In the second installment of Dewey’s (The First Book of the Pure, 2014) sci-fi series, a group of powerful, gifted people battle over an ancient artifact that could devastate humanity.
This series’ previous entry introduced a colorful cast of characters hailing from a multitude of historical periods and geographic locations, including Gheret, a wise hunter-gatherer from ancient North America; Gheret’s son, An’Kahar; Ruby, a tough, clever woman who survives the Salem witch trials and mates with An’Kahar; Karl, a brutal leader who conquered England during the Dark Ages; Karl’s son, Robert; Maximus, a Roman soldier and philosopher; and the legendary Apache leader Geronimo. They all have one thing in common: they belong to a seemingly immortal species known as Pures who heal rapidly from injuries and are immune to illness, allowing them to amass great wealth and knowledge over their lengthy lives. Occasionally, though, they need decades-long naps to recuperate, or have deadly clashes with rival Pures. Now, in 1992, while treasure hunting at sea, Gheret comes across an ancient vial containing a viral agent that, when combined with two others, could drastically shorten the already brief life spans of normal humans. Naturally, the power-hungry Karl wants to obtain these vials and use them for evil purposes. To save humanity, Gheret must convince the other Pures to trust one another, band together, and annihilate Karl. As in the first book, it all climaxes in a massive, violent showdown between the Pures, and the carnage is suitably epic. However, Dewey’s characters take far too many stops along the way to this moment. Readers may grow impatient with side plots, such as a trip into the desert to dig up some of Geronimo’s old gold, which take up many pages while barely moving the complicated plot forward. On the plus side, the Pures share emotional and funny moments that serve to humanize these godlike creatures in ways that were sorely missing from the first book. The novel ends in a bizarre but action-packed cliffhanger that should keep readers on the hook for the next installment.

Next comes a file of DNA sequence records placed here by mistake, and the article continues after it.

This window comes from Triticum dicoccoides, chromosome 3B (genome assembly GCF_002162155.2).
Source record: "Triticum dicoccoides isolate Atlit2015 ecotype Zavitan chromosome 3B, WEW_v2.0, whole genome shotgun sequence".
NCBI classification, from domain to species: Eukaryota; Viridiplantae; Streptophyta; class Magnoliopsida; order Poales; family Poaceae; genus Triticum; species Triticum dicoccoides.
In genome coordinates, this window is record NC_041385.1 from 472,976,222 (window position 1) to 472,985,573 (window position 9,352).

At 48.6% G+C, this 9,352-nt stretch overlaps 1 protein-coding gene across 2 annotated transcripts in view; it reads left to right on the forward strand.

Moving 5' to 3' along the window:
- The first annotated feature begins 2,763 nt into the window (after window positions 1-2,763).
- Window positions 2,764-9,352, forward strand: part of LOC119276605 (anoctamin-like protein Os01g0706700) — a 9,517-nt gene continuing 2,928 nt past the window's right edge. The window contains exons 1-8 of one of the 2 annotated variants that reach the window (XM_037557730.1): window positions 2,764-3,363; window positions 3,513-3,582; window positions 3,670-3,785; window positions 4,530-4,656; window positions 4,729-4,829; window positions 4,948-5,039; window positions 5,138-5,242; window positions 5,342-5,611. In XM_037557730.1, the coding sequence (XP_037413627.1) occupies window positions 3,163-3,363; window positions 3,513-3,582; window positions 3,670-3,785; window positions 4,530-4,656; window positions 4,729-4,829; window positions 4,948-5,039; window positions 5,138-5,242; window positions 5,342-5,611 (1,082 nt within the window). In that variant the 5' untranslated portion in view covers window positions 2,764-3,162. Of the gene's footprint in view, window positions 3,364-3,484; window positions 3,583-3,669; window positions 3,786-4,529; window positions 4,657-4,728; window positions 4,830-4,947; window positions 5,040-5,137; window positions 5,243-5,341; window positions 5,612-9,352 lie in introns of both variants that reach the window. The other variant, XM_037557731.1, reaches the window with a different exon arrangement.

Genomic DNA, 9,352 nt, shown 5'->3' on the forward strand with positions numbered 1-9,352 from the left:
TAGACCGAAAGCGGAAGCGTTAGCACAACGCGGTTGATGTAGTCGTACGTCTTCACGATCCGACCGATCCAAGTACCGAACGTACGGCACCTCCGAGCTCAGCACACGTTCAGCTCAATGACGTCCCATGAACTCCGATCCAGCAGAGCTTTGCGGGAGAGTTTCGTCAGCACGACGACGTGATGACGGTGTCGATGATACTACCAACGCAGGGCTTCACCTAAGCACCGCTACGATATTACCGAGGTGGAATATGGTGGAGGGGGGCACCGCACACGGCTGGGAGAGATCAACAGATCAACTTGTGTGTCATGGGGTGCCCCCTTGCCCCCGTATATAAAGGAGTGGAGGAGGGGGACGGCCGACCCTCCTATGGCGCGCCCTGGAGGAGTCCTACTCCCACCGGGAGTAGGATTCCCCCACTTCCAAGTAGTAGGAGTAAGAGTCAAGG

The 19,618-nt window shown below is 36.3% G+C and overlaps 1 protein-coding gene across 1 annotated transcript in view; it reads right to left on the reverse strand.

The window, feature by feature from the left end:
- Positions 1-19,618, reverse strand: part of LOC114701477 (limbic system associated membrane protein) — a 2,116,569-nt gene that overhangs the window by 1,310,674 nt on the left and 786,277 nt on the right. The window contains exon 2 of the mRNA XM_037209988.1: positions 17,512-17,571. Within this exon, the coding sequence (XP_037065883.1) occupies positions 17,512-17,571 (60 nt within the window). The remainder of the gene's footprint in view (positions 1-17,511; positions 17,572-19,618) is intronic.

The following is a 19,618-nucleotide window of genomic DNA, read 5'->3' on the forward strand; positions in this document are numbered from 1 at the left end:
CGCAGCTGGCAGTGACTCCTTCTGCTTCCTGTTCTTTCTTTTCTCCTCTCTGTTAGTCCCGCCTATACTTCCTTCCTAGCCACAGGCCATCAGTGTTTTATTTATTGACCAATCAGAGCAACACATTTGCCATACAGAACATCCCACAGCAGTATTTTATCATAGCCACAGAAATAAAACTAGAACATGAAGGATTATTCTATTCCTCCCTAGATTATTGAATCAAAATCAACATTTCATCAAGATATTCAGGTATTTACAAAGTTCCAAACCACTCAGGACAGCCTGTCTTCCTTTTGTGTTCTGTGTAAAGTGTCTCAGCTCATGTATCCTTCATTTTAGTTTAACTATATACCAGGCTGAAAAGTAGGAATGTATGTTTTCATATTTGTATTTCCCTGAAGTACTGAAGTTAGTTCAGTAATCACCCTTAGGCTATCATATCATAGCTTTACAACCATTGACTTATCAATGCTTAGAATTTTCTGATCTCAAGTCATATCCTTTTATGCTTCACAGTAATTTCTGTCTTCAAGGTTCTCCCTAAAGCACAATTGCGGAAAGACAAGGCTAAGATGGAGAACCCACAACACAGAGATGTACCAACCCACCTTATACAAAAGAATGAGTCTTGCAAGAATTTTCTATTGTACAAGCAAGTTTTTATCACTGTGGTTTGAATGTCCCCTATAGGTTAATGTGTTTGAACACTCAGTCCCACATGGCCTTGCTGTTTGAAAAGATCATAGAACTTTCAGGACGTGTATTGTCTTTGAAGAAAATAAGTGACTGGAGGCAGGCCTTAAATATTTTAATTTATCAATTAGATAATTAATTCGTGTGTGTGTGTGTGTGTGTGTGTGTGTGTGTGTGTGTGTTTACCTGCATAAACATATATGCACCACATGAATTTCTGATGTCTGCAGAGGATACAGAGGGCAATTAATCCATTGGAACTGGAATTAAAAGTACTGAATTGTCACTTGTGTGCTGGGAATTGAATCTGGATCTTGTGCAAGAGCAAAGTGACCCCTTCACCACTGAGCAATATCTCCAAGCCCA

A sloppy sequel that nonetheless improves on some of the weaknesses of its predecessor.